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Spokane, Washington  Est. May 19, 1883

100 years ago in Spokane: Railroad service disrupted by strikes

From the July 19, 1922 Spokane Daily Chronicle.  (S-R archive)
From the July 19, 1922 Spokane Daily Chronicle. (S-R archive)
By Jim Kershner For The Spokesman-Review

The Northern Pacific railroad announced its first service disruptions in Spokane as the result of the ongoing rail strike. Two train routes to Lewiston were canceled.

The Northern Pacific blamed the cancellations on a “coal shortage,” but this did not fool anyone.

The railroads previously insisted that the strike was not hurting service, but the loss of 1,800 workers in Spokane alone was clearly taking its toll.

In other strike news, the American Federation of Labor asked union men in all industries to support the striking rail workers.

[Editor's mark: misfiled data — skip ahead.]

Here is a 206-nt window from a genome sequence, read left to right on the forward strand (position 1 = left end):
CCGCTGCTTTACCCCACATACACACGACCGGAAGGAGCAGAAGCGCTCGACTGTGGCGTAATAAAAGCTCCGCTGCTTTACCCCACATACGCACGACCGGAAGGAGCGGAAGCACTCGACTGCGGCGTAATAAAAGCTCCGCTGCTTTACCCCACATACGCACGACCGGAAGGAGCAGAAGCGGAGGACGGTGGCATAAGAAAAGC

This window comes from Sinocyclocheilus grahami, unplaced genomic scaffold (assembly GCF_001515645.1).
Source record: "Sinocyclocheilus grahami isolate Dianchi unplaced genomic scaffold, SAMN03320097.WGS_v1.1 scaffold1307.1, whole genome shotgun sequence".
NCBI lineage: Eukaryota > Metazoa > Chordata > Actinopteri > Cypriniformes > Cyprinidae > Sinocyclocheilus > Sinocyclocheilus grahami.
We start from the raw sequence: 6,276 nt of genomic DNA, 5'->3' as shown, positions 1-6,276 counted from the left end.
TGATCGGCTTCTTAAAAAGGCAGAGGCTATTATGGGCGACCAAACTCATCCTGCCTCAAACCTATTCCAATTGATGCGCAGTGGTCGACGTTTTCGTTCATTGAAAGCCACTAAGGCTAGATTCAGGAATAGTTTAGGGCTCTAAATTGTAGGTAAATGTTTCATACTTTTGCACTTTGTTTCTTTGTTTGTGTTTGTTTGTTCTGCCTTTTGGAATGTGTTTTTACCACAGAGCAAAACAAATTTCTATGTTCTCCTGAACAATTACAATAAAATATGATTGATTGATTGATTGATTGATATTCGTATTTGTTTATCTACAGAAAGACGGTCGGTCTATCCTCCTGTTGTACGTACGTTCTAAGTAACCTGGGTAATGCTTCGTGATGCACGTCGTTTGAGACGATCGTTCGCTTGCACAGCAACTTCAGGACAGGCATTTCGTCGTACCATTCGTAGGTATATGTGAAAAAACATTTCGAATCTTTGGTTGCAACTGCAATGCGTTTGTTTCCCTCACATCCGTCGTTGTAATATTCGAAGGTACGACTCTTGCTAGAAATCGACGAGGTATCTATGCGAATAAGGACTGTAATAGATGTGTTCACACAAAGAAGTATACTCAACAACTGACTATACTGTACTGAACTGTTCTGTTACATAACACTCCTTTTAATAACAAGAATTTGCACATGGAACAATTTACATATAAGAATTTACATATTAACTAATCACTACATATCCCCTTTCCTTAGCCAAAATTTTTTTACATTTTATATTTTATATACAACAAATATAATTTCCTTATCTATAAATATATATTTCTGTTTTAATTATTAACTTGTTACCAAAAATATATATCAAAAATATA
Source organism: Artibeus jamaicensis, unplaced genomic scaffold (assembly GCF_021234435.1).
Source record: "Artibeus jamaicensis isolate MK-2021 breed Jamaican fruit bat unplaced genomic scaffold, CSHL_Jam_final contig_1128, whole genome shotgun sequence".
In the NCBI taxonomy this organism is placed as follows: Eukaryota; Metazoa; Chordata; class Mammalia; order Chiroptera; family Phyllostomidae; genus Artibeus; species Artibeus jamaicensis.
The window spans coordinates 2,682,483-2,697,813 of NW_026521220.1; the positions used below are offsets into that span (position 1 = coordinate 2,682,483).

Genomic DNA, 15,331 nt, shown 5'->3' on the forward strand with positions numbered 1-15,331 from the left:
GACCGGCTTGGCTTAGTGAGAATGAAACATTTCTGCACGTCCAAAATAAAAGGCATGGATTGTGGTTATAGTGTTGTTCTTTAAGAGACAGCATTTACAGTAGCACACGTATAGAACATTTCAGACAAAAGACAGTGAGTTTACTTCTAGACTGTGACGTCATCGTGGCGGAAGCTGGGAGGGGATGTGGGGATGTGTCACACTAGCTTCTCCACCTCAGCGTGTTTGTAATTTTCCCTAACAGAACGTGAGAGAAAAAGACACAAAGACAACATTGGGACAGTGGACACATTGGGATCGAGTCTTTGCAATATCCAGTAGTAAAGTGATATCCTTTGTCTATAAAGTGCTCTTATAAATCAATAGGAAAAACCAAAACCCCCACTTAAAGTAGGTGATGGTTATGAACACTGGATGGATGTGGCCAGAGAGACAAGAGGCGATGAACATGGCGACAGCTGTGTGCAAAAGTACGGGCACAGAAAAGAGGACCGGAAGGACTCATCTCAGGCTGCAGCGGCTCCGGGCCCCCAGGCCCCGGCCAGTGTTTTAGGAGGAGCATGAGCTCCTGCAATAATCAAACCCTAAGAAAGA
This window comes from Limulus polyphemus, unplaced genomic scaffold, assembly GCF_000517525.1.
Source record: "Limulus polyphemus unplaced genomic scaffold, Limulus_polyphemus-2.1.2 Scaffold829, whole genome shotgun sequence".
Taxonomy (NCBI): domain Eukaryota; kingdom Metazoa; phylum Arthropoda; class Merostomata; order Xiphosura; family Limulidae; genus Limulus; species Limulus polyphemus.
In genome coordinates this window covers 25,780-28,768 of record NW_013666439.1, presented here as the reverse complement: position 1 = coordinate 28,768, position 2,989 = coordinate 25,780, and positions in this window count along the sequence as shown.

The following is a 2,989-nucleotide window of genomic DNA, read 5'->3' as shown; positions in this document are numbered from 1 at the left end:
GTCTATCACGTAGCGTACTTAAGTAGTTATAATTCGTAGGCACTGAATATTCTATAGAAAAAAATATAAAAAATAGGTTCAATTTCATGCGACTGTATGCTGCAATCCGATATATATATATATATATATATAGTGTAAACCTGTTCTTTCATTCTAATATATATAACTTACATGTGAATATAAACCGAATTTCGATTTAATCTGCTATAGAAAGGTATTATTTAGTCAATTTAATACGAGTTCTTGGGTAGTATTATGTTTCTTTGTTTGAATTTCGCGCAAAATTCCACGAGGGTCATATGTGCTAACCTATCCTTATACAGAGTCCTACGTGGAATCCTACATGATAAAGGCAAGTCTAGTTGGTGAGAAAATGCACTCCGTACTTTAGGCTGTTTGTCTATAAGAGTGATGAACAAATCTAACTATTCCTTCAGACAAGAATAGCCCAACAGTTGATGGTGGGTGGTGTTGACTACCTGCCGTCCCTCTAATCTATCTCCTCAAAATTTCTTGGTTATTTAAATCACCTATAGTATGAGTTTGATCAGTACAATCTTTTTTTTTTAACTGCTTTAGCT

From the parks beat: U.S. Representative J. Stanley Webster of Spokane said he was introducing a bill to turn Gardner Cave, which is north of the town of Metaline Falls, into a national park.

This idea was heartily supported by the head of the Spokane Historical Society, who said it was a site with “wonderful possibilities.” Explorers had followed a subterranean stream for nearly a mile, but no one yet knew how extensive the cave was. A new 60-foot-wide chamber had recently been discovered.

The national park plan never came to fruition. Yet today Gardner Cave is the centerpiece of Crawford State Park .

Also on this date


1545: King Henry VIII’s flagship the Mary Rose sinks at Portsmouth; 73 people die.

1848: The first U.S. women’s rights convention is held in Seneca Falls, New York, and is organized by Elizabeth Cady Stanton and Lucretia Mott.

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